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current gen better than SLi/Crossfire for future? Opinions

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January 22, 2006 1:06:51 AM

I'm going to build a new rig used mostly for gaming and need some opinions that will help me set a budget and somewhat help future proof costwise. This may actually fall under motherboards, but I figured the majority of people that read the GC threads would be more knowledgeable than some of the Mobo only readers.

What I currently know so far is SLi/Crossfire is the future, and games can see about a 20%-30% averaged increase at max settings. I'll just refer to the two gc set up as SLi as I'm going to use the 7800 card(s) for my new box.

If I remember right, the 7800 on average slightly outperform two 6800 in SLi even for games optimised for SLi. The cost now for one 7800 is about the same as 2 6800.

My current thinking is that in 2-3 years time when the 7800 is struggling to play the current games, I can simply buy another 7800 card and go SLi. The cost for the 7800 will probably be about half the current cost. Most games would probably have SLi support too.

OR????????
(in 2-3 years) would it actually be better and cheaper to just get the current card that is out? Most would of course say to just pick up another 7800, "...the cost (now) for the mobo with SLi is only $20-$50 more..."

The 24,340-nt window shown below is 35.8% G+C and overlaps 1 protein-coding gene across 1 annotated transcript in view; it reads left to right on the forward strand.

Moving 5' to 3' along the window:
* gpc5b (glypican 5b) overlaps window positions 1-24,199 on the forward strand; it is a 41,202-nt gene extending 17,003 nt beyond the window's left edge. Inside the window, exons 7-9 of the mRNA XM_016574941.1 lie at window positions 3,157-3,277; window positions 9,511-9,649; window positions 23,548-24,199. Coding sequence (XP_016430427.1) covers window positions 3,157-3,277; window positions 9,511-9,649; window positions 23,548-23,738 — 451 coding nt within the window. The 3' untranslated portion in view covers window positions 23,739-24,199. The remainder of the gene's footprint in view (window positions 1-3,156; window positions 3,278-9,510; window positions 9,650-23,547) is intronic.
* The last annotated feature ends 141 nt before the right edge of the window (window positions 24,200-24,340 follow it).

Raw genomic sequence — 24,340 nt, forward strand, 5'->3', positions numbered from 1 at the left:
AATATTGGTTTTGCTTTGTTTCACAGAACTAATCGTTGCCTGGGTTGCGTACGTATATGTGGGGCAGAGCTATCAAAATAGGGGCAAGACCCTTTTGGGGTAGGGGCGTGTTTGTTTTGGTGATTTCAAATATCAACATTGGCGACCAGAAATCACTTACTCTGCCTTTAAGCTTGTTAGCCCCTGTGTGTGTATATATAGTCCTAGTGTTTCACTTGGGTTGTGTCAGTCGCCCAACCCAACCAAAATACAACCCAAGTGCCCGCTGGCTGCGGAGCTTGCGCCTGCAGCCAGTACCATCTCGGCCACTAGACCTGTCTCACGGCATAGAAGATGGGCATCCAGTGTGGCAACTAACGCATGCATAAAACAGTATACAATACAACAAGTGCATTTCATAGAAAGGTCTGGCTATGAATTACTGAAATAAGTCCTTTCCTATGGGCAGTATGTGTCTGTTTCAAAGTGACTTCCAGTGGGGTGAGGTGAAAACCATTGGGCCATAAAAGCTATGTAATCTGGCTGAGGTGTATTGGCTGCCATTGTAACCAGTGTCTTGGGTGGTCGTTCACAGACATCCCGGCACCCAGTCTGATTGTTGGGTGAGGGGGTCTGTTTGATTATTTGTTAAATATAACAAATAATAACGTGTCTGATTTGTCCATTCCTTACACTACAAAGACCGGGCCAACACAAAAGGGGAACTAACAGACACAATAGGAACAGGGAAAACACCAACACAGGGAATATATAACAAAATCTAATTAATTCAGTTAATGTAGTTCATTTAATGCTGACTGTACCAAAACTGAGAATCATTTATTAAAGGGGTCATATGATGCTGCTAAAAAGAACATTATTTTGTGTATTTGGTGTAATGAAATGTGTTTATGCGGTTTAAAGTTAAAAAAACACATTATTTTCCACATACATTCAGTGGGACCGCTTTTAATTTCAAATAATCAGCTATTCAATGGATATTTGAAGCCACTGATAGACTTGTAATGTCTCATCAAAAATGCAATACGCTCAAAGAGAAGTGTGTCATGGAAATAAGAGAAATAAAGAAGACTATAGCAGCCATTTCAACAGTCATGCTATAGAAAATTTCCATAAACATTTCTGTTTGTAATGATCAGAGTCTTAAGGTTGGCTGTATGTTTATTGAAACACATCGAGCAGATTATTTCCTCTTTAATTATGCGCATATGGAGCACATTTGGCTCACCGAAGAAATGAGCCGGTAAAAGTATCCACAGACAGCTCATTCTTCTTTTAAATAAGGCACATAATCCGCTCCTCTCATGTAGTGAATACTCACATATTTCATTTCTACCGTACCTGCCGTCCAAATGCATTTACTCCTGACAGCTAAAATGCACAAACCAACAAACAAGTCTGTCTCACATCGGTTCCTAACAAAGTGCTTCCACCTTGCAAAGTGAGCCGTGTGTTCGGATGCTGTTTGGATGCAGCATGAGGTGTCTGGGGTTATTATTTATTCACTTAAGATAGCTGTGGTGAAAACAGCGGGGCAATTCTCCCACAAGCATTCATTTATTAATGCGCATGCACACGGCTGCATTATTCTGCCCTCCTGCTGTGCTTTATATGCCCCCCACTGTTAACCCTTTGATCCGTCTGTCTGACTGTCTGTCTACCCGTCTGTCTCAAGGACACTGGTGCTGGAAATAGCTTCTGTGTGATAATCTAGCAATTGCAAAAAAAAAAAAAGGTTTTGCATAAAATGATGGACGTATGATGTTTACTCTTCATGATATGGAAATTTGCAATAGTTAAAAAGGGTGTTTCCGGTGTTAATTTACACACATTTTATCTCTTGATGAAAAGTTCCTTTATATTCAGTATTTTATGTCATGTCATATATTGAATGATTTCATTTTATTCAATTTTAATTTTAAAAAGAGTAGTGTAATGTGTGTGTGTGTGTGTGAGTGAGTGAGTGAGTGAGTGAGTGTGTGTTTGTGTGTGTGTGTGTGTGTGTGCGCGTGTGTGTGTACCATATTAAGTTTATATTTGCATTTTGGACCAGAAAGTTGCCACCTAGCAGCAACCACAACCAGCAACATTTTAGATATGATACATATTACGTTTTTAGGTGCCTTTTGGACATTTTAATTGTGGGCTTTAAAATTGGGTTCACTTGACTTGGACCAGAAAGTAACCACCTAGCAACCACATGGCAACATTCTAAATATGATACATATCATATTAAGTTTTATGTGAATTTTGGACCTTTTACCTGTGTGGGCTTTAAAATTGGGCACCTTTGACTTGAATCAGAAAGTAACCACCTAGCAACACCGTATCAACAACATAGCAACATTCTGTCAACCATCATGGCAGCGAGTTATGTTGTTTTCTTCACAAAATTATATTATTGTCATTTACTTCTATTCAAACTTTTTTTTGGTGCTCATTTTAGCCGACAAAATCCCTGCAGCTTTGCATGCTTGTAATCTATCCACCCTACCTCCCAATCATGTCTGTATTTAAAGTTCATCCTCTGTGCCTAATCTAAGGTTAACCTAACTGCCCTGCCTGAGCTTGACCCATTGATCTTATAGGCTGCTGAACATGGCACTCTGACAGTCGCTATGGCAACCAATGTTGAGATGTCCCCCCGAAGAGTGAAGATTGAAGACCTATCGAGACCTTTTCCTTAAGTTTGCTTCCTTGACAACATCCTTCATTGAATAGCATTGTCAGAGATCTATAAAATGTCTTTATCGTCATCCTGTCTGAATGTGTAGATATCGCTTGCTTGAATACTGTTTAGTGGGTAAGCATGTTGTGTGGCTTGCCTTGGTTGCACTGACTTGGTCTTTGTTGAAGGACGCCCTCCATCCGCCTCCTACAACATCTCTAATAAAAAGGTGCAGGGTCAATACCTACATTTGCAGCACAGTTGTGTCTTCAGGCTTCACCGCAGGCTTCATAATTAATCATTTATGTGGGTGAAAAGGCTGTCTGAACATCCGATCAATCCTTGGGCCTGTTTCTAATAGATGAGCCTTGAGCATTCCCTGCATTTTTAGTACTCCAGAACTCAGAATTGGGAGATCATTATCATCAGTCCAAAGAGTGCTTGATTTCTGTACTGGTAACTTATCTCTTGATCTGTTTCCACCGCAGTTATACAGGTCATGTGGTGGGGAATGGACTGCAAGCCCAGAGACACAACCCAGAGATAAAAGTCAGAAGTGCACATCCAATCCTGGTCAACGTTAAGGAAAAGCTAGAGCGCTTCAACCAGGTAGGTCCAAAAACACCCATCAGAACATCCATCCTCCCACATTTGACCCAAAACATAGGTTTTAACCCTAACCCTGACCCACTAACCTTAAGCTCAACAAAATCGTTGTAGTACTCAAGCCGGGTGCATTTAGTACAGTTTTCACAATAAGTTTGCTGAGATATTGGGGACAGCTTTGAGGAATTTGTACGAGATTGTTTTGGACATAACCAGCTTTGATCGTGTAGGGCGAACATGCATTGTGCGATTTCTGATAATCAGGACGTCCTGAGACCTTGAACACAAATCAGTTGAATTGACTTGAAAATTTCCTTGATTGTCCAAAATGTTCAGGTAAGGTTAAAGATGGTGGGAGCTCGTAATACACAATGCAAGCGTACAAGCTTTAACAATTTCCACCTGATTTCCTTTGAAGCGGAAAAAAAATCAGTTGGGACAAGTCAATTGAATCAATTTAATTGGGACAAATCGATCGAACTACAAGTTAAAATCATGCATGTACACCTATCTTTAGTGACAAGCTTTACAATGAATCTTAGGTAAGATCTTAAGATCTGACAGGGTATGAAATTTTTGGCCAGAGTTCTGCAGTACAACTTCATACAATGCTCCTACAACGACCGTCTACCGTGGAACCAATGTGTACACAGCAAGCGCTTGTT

But I think it runs at 2 x8, and if I wanted true 2 x16, it's about $100+ more. And if I go non-SLi, I won't need to get a 550+ watt SLi PSU.

So it might actually be better and cheaper to simply get the future gc (2-3 years) as I will save money now on the non-SLi mobo, PSU, and sell the 7800 later.

I would like to hear your opinions, pros and cons, and better advice if you have any.

Better advice is like:
7800, AMD 3000+ and value ram is better than 6800, AMD X2 and premium ram for gaming.

Thanks in advance!
January 22, 2006 1:33:39 AM

I like the first idea, and I'm considering it too.. get a somewhat expensive 7800GT, 1-2 years from now, it won't be nearly as good (and not as expensive). Why not get a SLI motherboard at that time?

Also, which AMD X2 are you refering to? I'm guessing the 3800+. If I were you, I wouldn't get Value Ram if you're going to be playing games, and a 3000+ CPU does seem a bit slow for my taste. Can you afford a 7800GT, a A64 3200+ and some non-value RAM? That'd be a nice combo imo.
January 22, 2006 1:43:58 AM

Quote:

....would it actually be better and cheaper to just get the future current card that is out?...
What? I don't understand option 2 at all.

If I'm reading this right you are saying option 1 is: